In those early days of the marathon, each runner had to pass a medical exam before the race, which was not an issue for MacDonald. As the first cameras to have Boston pictures flashed, the runners waited in Ashland. After the gun went off, the first downhill mile was run in 4:40. MacDonald ran with Caffery and another Canadian, William Davis, a Mohawk. By the half-way point at Wellesley, the order had changed and Fred Hughson, another Canadian who had finished third the previous year, was leading the race. Caffery took the charge and passed Hughson. When hearing that Caffery was leading, MacDonald rallied and also passed Hughson. Soon after, MacDonald took a sponge from a spectator. This would prove to be his undoing. MacDonald started getting cramps and had to start walking. His situation got so bad that he had to retire from the race. His attending physician who followed him along the course examined the sponge at MacDonald’s home; it was apparently laced with chloroform.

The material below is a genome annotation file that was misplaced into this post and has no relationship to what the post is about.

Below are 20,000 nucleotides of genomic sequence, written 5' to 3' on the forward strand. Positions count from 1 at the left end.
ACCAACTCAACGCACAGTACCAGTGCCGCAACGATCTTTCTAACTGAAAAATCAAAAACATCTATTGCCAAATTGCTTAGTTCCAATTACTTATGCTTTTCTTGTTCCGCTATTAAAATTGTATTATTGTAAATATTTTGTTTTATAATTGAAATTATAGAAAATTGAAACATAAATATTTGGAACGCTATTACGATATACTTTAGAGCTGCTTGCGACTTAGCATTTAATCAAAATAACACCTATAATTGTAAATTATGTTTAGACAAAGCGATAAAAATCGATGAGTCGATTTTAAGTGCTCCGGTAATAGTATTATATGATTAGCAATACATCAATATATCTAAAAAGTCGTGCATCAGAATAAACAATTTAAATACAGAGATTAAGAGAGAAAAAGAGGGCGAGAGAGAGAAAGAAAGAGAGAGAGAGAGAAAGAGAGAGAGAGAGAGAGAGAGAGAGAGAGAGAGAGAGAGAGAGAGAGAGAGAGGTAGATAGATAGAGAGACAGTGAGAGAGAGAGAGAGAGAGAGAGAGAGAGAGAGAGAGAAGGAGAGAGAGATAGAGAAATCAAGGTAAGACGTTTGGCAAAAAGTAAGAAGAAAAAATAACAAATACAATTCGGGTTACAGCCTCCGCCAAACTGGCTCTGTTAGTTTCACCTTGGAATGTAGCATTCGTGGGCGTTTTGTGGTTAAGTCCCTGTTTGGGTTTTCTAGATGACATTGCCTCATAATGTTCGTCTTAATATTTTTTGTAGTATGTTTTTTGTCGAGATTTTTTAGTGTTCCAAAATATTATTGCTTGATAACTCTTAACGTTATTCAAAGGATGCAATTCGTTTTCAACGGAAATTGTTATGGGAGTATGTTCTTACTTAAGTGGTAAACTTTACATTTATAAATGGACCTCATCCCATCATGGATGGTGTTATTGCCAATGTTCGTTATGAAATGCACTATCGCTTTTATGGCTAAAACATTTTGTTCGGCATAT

MacDonald returned to Boston in 1902 to redeem himself. He was at the starting line on a sunny day, brimming with confidence that he would win again. Others were of a different opinion. One of them was Sammy Mellor from Yonkers who was trying to improve on his third-place finish from the previous year. However, MacDonald had beaten Mellor by 10 seconds the previous year at the Thanksgiving 19-Miler Hamilton Around-The-Bay race. Jack Caffery, now a two-time winner (1900 and 1901) was also planning on winning, but unfortunately for him, he retired at the starting line, leaving the race open between MacDonald and Mellor.

The two runners ran together for the first twelve miles, each testing the mettle of the other with surges. At the half-way mark, MacDonald slowed and indicated to his supporter that his stomach was causing difficulties. He then began to walk. When he got caught by John Lorden, the Irish Champion and a Cambridgeport colleague who would win the Boston Marathon in 1903, he started running with his confident stride. By the 17th mile, unfortunately, MacDonald was broken by Lorden and retired from the race. MacDonald would not return to run the Boston Marathon, although he was a handler for another runner in 1905.